There has always been a battle taking place between the natural and spiritual realms. If we are to be real followers of Jesus, we MUST recognize this in every area of our lives. At a personal level, this is certainly true. Anyone that has even tried to follow Jesus will tell you that in our own strength, is just isn't possible. Jesus even told us that a number of times. We need His divine strength to follow Him, and He is more than willing to provide it so that we can learn to follow Him and ultimately to be like Him in character, to serve Him in His kingdom eventually.
This can also be applied to our corporate gathering together, or what we would recognize as "church," though it should be said that the true church is the people, not the building. The prevailing attitude I have personally encountered is that "the church is a business and should be run like any other business." I cannot agree, because Jesus didn't. In fact, He overturned tables and hit people with a whip made of curtain cords, and this is the only time we ever read about Jesus being violent at all - he took violent action to expel these money changers that were making the Temple in Jerusalem a place of idolatry.
Much of the focus of many congregations, especially here in the decadent west, is the budget, the property, the building, the salaries of the pastor and other church employees, to the detriment of the real reason we were called out of the world - the real work of the Kingdom of God - sharing the good news of Jesus Christ and how he has redeemed humankind to God and the equipping of people to share that message in word and deed in caring and compassionate fashion. This is a sign of a church that has left the spiritual realm and is functioning in the natural realm. There are identifiable and observable stages of decline, and there are consequences that are serious for the gatherings that take this road. Early on, without God's gifting of discernment, it may be nearly impossible to detect, at least at first.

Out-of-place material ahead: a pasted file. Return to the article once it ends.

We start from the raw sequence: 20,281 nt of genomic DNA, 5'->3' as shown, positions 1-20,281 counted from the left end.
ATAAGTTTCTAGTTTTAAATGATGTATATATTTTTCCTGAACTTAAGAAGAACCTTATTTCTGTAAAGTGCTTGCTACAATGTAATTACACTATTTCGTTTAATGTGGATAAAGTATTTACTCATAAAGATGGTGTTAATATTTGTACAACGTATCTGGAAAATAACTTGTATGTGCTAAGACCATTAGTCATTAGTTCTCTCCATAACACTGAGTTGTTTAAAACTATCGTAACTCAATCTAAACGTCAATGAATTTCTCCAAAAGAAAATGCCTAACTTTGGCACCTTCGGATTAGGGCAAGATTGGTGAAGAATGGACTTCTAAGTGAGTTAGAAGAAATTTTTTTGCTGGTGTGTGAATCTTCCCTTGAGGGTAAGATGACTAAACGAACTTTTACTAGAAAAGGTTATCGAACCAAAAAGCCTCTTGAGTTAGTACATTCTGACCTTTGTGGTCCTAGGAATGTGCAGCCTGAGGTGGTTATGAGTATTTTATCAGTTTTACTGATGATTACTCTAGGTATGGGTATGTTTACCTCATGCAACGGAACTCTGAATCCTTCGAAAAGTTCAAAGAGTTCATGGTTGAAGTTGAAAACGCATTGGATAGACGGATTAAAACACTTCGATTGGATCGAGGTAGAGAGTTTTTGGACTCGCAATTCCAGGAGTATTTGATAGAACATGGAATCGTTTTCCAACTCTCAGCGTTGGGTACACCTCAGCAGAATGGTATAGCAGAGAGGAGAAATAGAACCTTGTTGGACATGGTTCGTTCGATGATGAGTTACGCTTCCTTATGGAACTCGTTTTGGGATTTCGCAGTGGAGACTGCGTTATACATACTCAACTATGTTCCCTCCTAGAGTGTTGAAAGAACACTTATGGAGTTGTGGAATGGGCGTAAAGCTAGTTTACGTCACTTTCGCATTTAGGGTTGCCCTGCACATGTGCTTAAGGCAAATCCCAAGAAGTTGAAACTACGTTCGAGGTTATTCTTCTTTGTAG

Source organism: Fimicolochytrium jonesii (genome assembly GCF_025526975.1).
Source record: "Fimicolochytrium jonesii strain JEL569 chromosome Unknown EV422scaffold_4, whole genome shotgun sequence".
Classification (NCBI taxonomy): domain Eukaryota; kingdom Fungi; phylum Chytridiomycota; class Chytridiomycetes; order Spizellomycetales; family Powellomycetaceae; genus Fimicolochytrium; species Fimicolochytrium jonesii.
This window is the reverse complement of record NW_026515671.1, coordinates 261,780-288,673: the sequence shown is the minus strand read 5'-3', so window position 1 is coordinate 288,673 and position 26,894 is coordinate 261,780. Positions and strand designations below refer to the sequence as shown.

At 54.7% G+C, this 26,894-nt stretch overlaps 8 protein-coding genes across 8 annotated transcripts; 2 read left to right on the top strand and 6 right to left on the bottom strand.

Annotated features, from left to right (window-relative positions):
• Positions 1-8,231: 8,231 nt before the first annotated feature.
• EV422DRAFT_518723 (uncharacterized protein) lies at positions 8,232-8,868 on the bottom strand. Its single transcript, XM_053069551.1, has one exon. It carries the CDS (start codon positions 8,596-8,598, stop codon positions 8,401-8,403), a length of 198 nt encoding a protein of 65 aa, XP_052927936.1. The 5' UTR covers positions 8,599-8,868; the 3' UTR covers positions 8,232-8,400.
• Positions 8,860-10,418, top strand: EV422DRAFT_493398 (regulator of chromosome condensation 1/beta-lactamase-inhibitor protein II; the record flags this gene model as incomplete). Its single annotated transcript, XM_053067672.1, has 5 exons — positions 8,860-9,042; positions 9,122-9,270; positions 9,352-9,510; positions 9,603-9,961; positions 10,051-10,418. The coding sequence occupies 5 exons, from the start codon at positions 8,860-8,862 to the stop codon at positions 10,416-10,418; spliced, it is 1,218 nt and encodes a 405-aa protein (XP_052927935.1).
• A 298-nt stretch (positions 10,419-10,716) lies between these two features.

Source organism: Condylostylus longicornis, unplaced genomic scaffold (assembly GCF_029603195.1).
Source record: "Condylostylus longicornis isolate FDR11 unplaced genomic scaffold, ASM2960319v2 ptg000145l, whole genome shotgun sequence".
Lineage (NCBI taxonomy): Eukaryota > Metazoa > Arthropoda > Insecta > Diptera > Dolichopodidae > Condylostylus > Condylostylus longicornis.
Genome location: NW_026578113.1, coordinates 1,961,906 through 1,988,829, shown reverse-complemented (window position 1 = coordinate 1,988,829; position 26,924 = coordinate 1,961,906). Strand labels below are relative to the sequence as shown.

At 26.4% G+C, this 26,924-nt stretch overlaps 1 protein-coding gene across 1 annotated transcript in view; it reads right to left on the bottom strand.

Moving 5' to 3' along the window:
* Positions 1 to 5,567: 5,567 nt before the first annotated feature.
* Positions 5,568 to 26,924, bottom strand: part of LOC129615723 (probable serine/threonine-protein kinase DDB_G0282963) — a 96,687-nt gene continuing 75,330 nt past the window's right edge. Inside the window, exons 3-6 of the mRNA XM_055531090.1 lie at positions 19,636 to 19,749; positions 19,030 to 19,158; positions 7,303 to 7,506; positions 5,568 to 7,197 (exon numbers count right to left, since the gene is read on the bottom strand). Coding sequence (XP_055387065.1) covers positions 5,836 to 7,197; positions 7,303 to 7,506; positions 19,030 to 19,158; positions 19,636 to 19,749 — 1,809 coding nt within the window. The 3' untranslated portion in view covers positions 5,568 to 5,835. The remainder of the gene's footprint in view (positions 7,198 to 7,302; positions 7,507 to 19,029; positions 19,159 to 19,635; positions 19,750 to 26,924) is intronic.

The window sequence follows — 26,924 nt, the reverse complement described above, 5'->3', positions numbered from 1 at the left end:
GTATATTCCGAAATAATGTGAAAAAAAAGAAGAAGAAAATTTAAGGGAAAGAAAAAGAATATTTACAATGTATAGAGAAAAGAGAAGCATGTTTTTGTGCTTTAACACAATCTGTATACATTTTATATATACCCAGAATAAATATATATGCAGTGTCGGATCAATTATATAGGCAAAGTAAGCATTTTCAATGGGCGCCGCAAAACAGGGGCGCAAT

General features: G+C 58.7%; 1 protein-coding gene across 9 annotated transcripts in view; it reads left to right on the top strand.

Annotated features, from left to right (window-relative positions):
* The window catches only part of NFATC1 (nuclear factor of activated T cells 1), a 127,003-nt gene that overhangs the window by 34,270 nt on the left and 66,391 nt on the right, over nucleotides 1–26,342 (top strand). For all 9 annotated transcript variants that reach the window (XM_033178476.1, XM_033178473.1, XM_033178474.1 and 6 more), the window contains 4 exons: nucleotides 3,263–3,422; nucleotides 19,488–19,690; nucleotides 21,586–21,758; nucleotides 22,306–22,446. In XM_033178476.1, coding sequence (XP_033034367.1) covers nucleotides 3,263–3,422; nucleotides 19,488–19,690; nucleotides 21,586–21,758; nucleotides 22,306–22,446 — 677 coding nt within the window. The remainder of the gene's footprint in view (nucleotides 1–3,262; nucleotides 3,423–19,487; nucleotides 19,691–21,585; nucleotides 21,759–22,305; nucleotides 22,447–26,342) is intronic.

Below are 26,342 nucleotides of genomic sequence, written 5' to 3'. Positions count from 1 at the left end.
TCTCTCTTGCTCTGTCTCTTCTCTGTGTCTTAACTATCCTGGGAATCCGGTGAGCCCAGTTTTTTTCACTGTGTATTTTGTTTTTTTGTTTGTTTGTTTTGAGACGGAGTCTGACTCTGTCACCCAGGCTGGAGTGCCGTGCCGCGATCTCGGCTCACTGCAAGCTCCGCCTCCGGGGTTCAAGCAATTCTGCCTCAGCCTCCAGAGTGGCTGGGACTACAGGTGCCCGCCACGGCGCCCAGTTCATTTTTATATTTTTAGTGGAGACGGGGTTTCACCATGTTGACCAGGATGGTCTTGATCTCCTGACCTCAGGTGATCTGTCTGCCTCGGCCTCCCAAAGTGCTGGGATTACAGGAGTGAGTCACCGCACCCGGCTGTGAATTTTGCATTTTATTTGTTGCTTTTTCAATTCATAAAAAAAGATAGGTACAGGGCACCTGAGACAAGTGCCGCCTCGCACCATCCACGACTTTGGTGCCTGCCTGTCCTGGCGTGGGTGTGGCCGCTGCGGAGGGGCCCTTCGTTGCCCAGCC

1. People-oriented Pastor
A church that is departing from the narrow path can be recognized like this - every member of the congregation will begin to "grow weary" of the work that God has called us to do like Paul warned us in Galatians 6:9, 2 Thessalonians 3:13, and the author of Hebrews warns us of in chapter 12:3. I have never seen a believer begin this course without that believer departing in some way from the cultivation of devotional relationship with Jesus Himself. Luke describes this in Acts 2:42 as " they continually devoted themselves to the apostles' teaching, to fellowship, to the breaking of bread (worship), and to prayer." Such individuals will look to hire someone that is people-oriented to do this important work FOR them, instead of practicing this themselves as Peter tells us to do in 1 Peter 2:5: "you also, as living stones, are being built up as a spiritual house for a holy priesthood, to offer up spiritual sacrifices acceptable to God through Jesus Christ."
The real difficulty lies in detecting this among church leadership because they may not see it themselves. Most denominational churches these days have placed a level of contrived organization that can mask this with activity by pastoral search committees, church boards, church commissions, ad hoc committees for outreach, or missions, or even small group activities. The activity generated in these cases is not even bad. The important thing is that the motivation that underlies this is natural as opposed to Spirit-based. The sure way to recognize this is to ask if this is being performed by the glory of God or if you are simply trying to make your life easier, which is a very slippery slope. It is also very easy to lie to yourself here, so you must be prayerful and humble about it. This stage can continue on for years, depending on how long it takes congregants to age out or burn out from doing activities "in the flesh" and not "in the Spirit," so to speak.
2. Pulpit-oriented Pastor
As a church continues to decline over time, those of a more religious leaning (as opposed to a true spiritual walk with the Lord) will subconsciously sense something is wrong. Volunteers may be getting harder to find because of the afore-mentioned aging out or burning out of volunteers in the congregation. A decision will be made that "people need to hear solid preaching." This in itself is not a bad thing, and hope still remains that God will work in hearts to reignite passion for the Lord through the preaching of His word. The word we have coined for this is "revival," and it is a good thing (cf. 2 Chronicles 7:14). However, without a new spark of faith leading to obedience and closer devotional relationship with God in the leadership of the church, this too will fail as more people leave the church for various "doctrinal" reasons, or they aren't "feeling their needs being met" (read they aren't being entertained), or they put vacations and travel or other such things above the work of the kingdom of God and working for Jesus.